Another thousand-point milestone is within reach for India’s benchmark equity index.
Following the drubbing earlier this year, the S&P BSE Sensex is nearing the 39,000 level, the gauge’s third round-number mark since surpassing its life-time peak two months ago — a rally that’s helped the gauge cement the tag of Asia’s best performer this year.
While there’s optimism that economic growth topping 8 per cent will help power equities higher in the coming months, lingering external risks, most notably from the price of oil — and its impact on the rupee — and stretched valuations is giving some investors a pause.
“Markets have run up a lot and there’s certainly an element of risk when this happens — it is never easy to buy in such times,” said Sunil Sharma, who oversees $1 billion of assets as chief investment officer at Sanctum Wealth Management Pvt. in Mumbai. “There are short-term fears like oil prices that may lead to a correction, though the economy remains on a firm footing.”
Gross domestic product expanded 8.2 percent in the June quarter from a year earlier, the government said after market hours on Friday. That was faster than the 7.6 percent median estimate in a Bloomberg survey of 42 economists.
The beat isn’t prompting investors and analysts to sound the all-clear for Indian equities just yet. Here are some charts that show why:
The Sensex trades at an estimated price-earnings ratio of about 21, the steepest among equity benchmarks in the region after New Zealand. Despite the selloff in mid-cap stocks, the one-year forward PE ratio for the Nifty Midcap 100 Index is still at a premium to the Nifty gauge of India’s top 50 companies, signaling higher growth expectations for smaller firms are priced in, UBS Securities India Pvt. said in a report last week.
About three-fourths of 50 Nifty members reported results that either beat or met earnings estimates in the June quarter, the highest proportion in at least three quarters, according to calculations by Bloomberg Quint. The “upcycle could be quite significant, a contrast to most parts of the world” as the share of corporate profits in India’s GDP is close to all-time lows, according to Morgan Stanley. For now, the rally has outpaced the outlook for profit growth, with UBS saying consensus earnings for Nifty are likely to be cut 7-8 percent.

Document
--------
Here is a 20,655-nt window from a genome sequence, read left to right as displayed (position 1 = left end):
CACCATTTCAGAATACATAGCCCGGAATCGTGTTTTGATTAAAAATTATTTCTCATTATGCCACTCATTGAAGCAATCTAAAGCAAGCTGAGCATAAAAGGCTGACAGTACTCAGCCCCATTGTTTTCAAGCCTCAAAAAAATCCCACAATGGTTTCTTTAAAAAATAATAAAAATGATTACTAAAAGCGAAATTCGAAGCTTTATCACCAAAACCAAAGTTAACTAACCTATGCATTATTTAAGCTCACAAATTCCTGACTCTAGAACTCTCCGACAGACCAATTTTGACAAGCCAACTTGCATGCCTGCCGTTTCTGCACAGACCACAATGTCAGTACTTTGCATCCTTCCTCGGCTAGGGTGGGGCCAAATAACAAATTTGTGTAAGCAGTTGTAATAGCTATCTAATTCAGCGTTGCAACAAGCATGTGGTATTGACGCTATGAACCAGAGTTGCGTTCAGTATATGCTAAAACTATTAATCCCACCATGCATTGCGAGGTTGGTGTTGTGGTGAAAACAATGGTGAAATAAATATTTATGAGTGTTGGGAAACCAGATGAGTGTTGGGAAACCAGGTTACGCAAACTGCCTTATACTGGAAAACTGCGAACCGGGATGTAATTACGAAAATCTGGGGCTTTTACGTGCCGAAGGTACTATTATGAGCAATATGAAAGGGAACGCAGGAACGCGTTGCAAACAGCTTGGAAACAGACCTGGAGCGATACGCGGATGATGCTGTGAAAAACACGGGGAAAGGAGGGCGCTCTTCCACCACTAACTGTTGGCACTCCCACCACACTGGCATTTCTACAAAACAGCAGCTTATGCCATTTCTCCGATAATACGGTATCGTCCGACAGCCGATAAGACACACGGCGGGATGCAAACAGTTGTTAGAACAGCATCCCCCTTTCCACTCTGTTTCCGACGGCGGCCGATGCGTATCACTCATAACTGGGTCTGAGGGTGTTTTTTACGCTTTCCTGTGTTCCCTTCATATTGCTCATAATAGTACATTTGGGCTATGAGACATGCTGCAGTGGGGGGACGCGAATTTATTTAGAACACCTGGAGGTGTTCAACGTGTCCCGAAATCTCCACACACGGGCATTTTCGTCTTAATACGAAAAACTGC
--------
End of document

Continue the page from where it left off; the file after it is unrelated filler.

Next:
While Indian equities have traditionally traded at a premium to Asian peers because of the nation’s potential for faster economic growth, the valuation gap between MSCI India Index and MSCI Emerging Markets Index has widened to the highest in a decade, Citigroup Inc. said in an Aug. 20 note. Global uncertainties and rich valuations before a general election next year are “enough reasons to be cautious in equities,” the bank said.
While the benchmark indexes hit multiple records in August, gains have been uneven. The Sensex’s 13.5 percent year-to-date climb has been dominated by three stocks — Reliance Industries Ltd., Tata Consultancy Services Ltd. and Infosys Ltd. About three-quarters of the 30 Sensex stocks are trading higher than their 200-day moving average, compared with 94 percent in January when the gauge peaked.
Fund flows moderate
Persistent buying my local equity mutual funds has time and again provided a buffer against foreign outflows. Domestic funds bought $10.8 billion of shares this year, outweighing $283 million of withdrawals by their global peers. Still, retail flows to stock funds have slowed recently, averaging about 100 billion rupees a month from 140-150 billion rupees at the start of the year, according to Citigroup.
Moody’s Investors Service last week said India, the world’s fastest-growing oil user, risks missing budget targets because of higher energy costs. While elevated crude prices stoke inflation, a spike also weakens the rupee, which causes foreigners to sell Indian assets. It’s a vicious cycle. The currency fell past an unprecedented 71 per dollar on Friday.
“The biggest risk is from macros like oil and the rupee. If the oil goes above $80-82 range and the rupee declines to 73-75 range, it will create problems for the economy, which will result in postponement of FDI and FII flows,” said G. Chokkalingam, managing director at Equinomics Research & Advisory Pvt. in Mumbai. “The whole spiral starts playing out.”